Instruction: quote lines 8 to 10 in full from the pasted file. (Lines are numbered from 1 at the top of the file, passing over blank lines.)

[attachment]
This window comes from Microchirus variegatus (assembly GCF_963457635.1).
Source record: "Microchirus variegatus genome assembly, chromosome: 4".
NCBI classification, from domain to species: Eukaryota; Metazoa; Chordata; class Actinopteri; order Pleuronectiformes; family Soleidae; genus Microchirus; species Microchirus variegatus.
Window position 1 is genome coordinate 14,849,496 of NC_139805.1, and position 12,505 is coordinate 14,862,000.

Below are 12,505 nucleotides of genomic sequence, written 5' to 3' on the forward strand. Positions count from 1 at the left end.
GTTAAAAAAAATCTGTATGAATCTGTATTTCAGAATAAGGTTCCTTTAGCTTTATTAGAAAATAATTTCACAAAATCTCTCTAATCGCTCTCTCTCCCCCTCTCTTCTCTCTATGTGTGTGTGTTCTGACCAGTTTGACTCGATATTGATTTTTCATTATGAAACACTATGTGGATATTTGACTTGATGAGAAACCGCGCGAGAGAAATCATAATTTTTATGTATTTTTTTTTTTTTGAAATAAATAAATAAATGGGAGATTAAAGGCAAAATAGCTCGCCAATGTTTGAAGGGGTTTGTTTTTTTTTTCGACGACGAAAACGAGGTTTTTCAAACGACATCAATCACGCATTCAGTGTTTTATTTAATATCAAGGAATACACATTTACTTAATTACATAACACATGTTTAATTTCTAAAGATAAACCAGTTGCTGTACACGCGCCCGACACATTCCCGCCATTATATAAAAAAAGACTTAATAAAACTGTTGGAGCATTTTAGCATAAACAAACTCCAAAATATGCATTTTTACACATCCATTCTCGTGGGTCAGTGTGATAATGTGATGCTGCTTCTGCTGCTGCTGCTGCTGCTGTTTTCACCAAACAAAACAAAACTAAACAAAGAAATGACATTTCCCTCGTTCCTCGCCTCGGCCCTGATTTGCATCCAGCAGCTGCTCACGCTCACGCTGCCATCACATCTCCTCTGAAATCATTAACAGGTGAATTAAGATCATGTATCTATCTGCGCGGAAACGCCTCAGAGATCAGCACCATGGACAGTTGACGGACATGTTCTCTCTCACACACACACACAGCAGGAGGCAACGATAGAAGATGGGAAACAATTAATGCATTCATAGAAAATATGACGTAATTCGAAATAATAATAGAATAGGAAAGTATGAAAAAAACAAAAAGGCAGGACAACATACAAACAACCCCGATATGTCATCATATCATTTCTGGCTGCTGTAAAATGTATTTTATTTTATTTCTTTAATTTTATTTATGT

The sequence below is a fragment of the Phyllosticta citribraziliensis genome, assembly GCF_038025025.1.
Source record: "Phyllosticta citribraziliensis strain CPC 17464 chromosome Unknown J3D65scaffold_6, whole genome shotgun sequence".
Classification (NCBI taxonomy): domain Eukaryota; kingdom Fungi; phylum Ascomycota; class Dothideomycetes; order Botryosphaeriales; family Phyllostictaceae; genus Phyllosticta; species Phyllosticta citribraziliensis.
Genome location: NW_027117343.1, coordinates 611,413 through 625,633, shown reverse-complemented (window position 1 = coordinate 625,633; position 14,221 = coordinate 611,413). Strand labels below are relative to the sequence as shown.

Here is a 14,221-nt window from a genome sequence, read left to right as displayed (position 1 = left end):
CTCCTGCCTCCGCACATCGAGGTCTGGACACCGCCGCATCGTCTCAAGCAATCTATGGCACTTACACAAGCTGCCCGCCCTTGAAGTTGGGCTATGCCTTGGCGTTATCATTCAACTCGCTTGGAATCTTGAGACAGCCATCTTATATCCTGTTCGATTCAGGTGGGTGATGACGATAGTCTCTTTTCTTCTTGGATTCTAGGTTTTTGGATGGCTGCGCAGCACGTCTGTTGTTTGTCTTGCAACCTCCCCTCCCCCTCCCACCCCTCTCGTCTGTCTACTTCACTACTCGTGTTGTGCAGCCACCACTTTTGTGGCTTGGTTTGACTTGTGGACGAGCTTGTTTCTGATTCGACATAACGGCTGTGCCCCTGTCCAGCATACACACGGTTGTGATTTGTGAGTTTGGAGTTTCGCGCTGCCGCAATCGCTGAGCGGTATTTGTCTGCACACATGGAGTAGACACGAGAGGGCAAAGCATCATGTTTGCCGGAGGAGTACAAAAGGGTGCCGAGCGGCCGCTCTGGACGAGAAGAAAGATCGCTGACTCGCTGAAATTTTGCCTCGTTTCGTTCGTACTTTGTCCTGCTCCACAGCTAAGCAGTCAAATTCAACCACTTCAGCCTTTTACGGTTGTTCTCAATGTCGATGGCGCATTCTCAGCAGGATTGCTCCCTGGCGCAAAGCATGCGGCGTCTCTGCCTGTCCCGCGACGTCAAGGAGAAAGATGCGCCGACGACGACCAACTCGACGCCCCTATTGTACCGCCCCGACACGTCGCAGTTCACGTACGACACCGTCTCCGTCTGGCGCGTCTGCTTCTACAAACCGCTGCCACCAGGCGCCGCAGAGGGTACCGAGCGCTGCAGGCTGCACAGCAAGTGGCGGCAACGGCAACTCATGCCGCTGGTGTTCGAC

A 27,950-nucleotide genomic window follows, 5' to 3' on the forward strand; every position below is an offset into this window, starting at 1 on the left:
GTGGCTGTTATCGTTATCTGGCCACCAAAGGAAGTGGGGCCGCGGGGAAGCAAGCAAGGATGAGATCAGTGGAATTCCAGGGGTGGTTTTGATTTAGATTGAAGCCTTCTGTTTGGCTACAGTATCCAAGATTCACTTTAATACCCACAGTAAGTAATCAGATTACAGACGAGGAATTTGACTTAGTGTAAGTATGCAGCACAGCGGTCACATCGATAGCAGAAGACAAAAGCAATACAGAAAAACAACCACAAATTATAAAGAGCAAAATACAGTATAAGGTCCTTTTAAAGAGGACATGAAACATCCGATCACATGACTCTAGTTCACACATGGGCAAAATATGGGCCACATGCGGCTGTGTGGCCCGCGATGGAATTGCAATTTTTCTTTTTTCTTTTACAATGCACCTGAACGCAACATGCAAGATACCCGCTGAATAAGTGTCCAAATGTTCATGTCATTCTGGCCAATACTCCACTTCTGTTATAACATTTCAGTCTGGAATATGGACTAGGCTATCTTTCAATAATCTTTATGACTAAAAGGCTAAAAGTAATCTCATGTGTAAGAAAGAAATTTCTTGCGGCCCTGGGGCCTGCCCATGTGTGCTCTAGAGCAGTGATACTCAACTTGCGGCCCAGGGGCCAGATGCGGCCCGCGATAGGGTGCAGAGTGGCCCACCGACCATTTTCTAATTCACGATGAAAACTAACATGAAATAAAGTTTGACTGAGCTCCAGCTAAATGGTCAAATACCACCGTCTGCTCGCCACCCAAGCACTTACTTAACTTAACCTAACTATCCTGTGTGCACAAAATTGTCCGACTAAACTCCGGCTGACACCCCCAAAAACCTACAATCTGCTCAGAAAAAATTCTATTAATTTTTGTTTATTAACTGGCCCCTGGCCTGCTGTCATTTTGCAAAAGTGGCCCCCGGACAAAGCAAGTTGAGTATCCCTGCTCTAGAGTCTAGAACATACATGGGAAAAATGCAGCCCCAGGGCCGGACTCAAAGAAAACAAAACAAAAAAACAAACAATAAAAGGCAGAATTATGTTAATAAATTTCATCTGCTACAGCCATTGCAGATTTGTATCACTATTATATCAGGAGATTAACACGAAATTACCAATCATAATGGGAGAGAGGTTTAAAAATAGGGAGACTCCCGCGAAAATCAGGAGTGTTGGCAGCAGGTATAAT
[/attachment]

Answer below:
Source record: "Phyllosticta citribraziliensis strain CPC 17464 chromosome Unknown J3D65scaffold_6, whole genome shotgun sequence".
Classification (NCBI taxonomy): domain Eukaryota; kingdom Fungi; phylum Ascomycota; class Dothideomycetes; order Botryosphaeriales; family Phyllostictaceae; genus Phyllosticta; species Phyllosticta citribraziliensis.
Genome location: NW_027117343.1, coordinates 611,413 through 625,633, shown reverse-complemented (window position 1 = coordinate 625,633; position 14,221 = coordinate 611,413). Strand labels below are relative to the sequence as shown.